Thursday, April 19, 2012

Ancient Japanese Mythology: Catfish Cause Earthquakes - 16 Beautiful Woodblock Prints

In ancient Japanese folklore, it has been said that catfish are the causes of earthquakes. In modern science, scientists study the reaction of catfish prior to earthquakes. It seems that there is a correlation as recent studies done at Japanese universities have shown.

Catfish and prostitutes drinking and partying in Tokyo's red light district in Yoshiwara 

Wikipedia has a good and simple explanation of how catfish (Namazu) fit into Japanese mythology relating to earthquakes and Ukiyo-e (woodblock prints): 

In Japanese mythology, the Namazu (鯰) or Ōnamazu (大鯰) is a giant catfish who causes earthquakes. He lives in the mud under the islands of Japan, and is guarded by the god Kashima who restrains the catfish with a stone. When Kashima lets his guard fall, Namazu thrashes about, causing violent earthquakes. Following an earthquake near Edo (modern day Tokyo) in 1855 (one of the Ansei Great Quakes), the Namazu became worshiped as a yonaoshi daimyojin (god of world rectification).[1]

Namazu-e (catfish prints) are a minor genre of ukiyo-eThey are usually unsigned and encompass a large variety of scenes such as a namazu forcing the wealthy to excrete coins for the poor, and a namazu atoning for the earthquake he caused.

It is believed by some that the origin of the story is the fact that catfish can sense the small tremors which happen before an earthquake, and are shown to be more active at such times. Supposedly, the sudden activity was observed in ancient times and believed the quakes to be the result of a giant catfish.

Like Greek or Norse mythology, ancient Japanese mythology have a bunch of weird ideas (perhaps no more weird than guys walking on water or snakes talking)... And through this mythology, there is a plethora of art on the subject.

Okay, I'll make this brief... "Jesus walked on water" is an example of figurative speech.
It doesn't mean that he literally "walked on water" it means that he achieved the impossible 
through positive thinking and faith... As they say, "Faith moves mountains."

Briefly, there is a god named Kashima who holds down earthquakes with a huge stone named Kaname. When the god Kashima can hold down the catfish, there are no earthquakes, but the catfish is slippery and sometimes gets loose...

Here are a bunch of pictures of woodblock prints from the Japanese National Library depicting the relation of catfish to earthquakes. (If you want to see more, go to this link and click on the blue lettering to the left  

Catfish as saviors after an earthquake

Catfish of Edo period and Shinzu

Catfish and Kaname rock

Attack on the catfish from the Edo period

More partying with prostitutes and construction workers in Yoshiwara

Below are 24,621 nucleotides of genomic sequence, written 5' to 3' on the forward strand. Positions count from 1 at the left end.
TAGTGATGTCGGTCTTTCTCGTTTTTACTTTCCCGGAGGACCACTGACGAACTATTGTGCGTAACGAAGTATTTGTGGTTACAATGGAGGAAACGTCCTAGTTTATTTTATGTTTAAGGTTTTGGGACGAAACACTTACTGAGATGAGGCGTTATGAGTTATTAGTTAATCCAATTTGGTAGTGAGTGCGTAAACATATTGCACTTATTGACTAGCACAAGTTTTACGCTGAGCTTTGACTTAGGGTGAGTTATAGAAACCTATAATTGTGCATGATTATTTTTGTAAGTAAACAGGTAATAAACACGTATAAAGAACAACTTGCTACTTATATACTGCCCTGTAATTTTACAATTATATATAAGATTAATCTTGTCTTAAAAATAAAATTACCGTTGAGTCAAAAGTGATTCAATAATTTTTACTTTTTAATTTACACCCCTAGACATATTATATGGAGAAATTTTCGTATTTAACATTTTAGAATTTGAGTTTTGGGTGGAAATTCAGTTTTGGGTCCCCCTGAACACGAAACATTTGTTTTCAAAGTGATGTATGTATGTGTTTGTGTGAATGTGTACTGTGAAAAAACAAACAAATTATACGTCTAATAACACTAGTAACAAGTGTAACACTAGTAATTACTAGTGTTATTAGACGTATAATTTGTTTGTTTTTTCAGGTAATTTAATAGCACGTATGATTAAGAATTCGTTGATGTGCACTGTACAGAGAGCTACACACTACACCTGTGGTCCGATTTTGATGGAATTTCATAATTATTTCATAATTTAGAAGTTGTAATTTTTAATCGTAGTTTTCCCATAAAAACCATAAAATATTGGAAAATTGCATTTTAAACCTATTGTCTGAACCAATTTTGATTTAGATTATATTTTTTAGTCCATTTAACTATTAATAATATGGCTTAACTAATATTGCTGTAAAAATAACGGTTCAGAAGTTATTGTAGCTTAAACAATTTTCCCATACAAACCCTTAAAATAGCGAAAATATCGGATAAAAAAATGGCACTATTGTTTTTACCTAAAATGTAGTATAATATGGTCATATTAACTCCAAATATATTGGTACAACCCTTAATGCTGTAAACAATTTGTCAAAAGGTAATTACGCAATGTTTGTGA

The god Kashima holds down the catfish with the Kaname rock

Catfish remembering the dead

Earthquakes, thunder and fires evil gods

Kashima and a catfish in a tug or war

A great catfish is in the town (and causes an earthquake)

A million prayers for the dead

Ansei era of few earthquakes

Catfish with construction materials and tools

There are a bunch more photos of artwork at Pink Tentacle with English explanations here:

You can also try to decipher the results of testing on catfish here written in English:

Why do I say, "try to decipher?" Well, here's the conclusion of the study for your purview:

Really, as the largest animals make noise What the catfish before the earthquake? For now, the legend is not to deny anything. The fish are bred in the aquarium daily importance, especially catfish who might make noise before the earthquake.

See? I don't know if that's proof that catfish cause earthquakes or can detect them, but deciphering those sentences make my head hurt! Or, should I say,

"The catfishes seem to do like the earthquake causation so much like I do?..."

1 comment:

Andrew Joseph said...

Hey Mike - awesome ukiyo-e! A couple of days after the earthquake last year, I wrote about the catfish-earthquake thing. It was a fascinating fish tale - BUT, I really had no idea it was such a popular story - enough for all of those pieces of art!
When I was buying ukiyo-e, I came across these a couple of the pieces you show above and while intrigued, I thought they were far too weird for me, as I wanted classical Japanese looks for keepsakes. It's why all of my art is pretty much standard-looking. Boring even. These ones I know realize are fantastic and whimsical! Thank-you for showing us these magical pieces of art. I wish I had bought one. I also wish I could have found one with sumo on it - but they were always rare and very expensive when found. Too expensive even for a gaijin teacher with cash to burn.

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